These patients claim that Wilmington Surgical Associates did not adequately secure its network, servers, and system, and the egregious lack of monitoring led to the intrusion occurring unnoticed. The resulting lawsuit seeks reimbursement of out-of-pocket expenses, restitution, compensatory damages, and injunctive relief.9
Security Incident: $1 Million Missing in Real Estate Transaction
In Clearwater Beach, Florida, the buyer of $1 million real estate property filed suit against the attorney handling the closing for failing to enact adequate security protocols to secure email accounts. The attorney sent the buyer wiring instructions for the initial deposit of $10,000, and the buyer successfully wired the initial deposit. Later, the buyer received another email from the attorney’s email service that appeared to be from the attorney’s office with wiring instructions for the closing amount of $974,633.44 to be held in escrow. The wiring instructions were on the attorney’s letterhead and contained information that only the attorney could know. The buyer wired the remaining balance to the bank account identified in the second wiring instructions.10
On the day of the closing, the attorney requested that the buyer wire the remaining funds. **CRINGE** The lawsuit filed by the buyer alleged that the attorney could have prevented this from happening if they had the proper business network security.
Security Incident: Failing to Plan is Planning to Fail
Edelson PC, a leading plaintiffs’ firm in privacy and data security law, filed a suit against Johnson & Bell, a Chicago-based law firm, for not implementing the appropriate small business security. The lawsuit alleged that Johnson & Bell were vulnerable to ‘man-in-the-middle’ cyber-attacks because they use outdated software and allow their employees to remotely access company information which criminals could exploit. It’s important to note that Johnson & Bell had not suffered a data breach or any other form of cyber attack. The lawsuit is based on the firm’s lack of cybersecurity measures that make them vulnerable to a cyber attack in the future.11
The impact of a cybersecurity incident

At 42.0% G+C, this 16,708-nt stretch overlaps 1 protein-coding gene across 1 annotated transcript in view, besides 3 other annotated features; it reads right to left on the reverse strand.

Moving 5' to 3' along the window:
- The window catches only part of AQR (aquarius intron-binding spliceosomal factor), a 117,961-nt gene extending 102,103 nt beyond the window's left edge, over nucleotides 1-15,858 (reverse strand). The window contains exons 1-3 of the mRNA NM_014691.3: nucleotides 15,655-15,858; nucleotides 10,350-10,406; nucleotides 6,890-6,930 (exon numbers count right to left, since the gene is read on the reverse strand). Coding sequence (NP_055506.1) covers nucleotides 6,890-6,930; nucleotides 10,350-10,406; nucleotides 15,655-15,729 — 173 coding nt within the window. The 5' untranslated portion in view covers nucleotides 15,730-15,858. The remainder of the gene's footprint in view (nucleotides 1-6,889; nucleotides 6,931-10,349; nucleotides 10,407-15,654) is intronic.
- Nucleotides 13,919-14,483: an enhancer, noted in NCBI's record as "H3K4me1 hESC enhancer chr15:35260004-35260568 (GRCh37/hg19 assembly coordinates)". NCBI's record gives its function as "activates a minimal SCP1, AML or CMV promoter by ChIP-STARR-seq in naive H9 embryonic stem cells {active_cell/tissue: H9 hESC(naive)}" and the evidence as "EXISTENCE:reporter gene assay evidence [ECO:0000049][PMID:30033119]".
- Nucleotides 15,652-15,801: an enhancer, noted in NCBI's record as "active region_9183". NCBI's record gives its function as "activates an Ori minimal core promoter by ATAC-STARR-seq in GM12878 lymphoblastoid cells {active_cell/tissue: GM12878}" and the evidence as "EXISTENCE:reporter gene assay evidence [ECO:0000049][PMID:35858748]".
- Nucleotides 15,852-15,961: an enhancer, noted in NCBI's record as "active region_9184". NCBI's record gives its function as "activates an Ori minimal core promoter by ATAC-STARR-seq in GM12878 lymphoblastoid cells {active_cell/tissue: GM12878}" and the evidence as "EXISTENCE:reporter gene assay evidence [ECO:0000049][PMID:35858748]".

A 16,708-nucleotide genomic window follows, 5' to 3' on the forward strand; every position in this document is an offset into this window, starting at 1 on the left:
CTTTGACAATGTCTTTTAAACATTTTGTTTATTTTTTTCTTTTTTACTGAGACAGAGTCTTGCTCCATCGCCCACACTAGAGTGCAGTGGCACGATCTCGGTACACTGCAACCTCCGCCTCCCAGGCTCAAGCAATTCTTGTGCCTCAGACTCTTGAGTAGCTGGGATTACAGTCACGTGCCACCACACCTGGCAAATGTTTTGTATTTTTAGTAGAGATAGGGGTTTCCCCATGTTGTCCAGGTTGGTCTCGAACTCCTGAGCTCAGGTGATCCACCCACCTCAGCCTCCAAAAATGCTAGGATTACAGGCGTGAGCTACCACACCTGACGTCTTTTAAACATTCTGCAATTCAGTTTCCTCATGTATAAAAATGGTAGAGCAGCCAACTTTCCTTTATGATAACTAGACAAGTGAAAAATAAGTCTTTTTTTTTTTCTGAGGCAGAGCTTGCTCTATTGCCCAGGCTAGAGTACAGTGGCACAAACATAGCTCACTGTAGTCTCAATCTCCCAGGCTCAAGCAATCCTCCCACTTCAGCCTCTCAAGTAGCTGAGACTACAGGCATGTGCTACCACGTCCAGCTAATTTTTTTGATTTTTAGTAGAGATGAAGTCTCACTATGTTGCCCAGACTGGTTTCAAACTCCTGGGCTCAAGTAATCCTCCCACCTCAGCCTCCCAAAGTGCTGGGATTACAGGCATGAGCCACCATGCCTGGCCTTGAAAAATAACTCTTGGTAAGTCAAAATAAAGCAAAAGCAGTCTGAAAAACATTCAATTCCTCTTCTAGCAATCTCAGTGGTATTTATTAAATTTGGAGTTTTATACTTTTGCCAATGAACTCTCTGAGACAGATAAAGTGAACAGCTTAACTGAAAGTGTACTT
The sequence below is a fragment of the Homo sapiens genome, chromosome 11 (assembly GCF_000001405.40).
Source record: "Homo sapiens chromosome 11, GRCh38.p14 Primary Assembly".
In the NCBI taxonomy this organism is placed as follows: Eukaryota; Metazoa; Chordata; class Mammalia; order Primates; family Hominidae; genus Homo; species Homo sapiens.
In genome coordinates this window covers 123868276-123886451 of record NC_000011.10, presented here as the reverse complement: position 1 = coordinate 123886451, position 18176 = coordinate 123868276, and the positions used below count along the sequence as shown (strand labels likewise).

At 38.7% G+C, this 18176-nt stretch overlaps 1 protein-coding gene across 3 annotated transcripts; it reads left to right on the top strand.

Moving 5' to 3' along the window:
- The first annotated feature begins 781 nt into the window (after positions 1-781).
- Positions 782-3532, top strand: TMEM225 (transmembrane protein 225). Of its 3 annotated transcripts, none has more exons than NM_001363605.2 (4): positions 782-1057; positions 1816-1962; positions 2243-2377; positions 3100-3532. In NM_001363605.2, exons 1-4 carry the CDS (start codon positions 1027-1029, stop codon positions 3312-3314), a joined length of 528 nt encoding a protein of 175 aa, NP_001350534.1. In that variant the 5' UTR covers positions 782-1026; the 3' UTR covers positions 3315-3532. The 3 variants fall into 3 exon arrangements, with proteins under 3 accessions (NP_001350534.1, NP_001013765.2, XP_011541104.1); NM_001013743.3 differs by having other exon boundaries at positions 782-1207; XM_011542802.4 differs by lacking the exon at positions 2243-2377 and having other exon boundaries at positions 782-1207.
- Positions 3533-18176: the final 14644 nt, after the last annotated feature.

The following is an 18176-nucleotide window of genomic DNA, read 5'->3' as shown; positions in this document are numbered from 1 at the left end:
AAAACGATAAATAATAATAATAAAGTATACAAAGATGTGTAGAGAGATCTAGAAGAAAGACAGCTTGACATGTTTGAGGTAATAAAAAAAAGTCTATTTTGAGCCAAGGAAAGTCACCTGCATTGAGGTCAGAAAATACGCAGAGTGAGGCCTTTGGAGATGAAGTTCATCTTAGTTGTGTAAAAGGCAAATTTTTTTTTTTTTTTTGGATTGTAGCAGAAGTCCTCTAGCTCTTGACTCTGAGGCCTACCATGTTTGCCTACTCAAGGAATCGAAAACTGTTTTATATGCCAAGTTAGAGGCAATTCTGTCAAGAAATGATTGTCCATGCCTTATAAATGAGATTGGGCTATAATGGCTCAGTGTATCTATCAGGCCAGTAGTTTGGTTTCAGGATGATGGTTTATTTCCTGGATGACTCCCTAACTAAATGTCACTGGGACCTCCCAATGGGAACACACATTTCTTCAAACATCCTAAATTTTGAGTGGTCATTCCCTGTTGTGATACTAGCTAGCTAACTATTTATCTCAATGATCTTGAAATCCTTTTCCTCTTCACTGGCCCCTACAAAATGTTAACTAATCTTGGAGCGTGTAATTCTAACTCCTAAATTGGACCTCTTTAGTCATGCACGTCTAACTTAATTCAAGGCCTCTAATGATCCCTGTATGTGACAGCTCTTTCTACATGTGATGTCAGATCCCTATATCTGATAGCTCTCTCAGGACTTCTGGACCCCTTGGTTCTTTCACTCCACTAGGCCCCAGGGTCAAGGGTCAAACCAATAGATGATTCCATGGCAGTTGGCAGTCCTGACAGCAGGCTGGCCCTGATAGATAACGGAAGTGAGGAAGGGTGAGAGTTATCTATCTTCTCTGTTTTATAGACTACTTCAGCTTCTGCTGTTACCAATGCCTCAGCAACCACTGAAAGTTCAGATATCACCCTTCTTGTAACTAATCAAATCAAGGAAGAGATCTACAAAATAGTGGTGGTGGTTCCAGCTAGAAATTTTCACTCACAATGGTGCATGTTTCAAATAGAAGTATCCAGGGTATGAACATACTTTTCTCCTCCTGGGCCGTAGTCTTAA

Could your business survive a cybersecurity incident?
The impact of a cybersecurity incident on your business could be detrimental. The United States National Cyber Security Alliance found that 60% of small businesses cannot sustain their operations longer than six months after a cyber attack.12
According to IBM’s 2020 Cost of Data Breach Report, the average cost for every lost or stolen record was $146 across all data breaches.13 If the lost or stolen record contained a customer’s personally identifiable information, the cost increased to $150. If the lost or stolen record had personally identifiable information AND the security incident was caused by a malicious attack, then the cost increased to $171. These costs take into account various factors, from crisis management and lost revenue to forensic services and legal expenditures.
Business network security
Business network security should be a priority for every small business, whether you run a solo operation or have a team of employees. The ideal scenario would be to hire a cybersecurity consultant or have an IT professional on staff who can update, manage and implement your business network security. But if that’s not in your budget, you can still take steps to improve your small business security, reinforce your business storage and prevent data loss.
Start by determining your company’s current security status by performing an informal audit. Who is in charge of your business storage and security procedures? Is that person up-to-date on best practices? What defenses are already in place? Has there ever been a security incident? Next, you want to take an inventory of all data, files, and records. What information do you collect, and how do you collect it? What information do you store? What is the most important information to protect? Who has access to it?
Last but not least, mitigate your vulnerabilities. The best defense is a good offense. What more can you do to prevent data loss? Should you hold regular training on small business security for employees? Can you limit who has access to personal information? Can you afford to outsource a part of your cybersecurity network so a professional can manage it?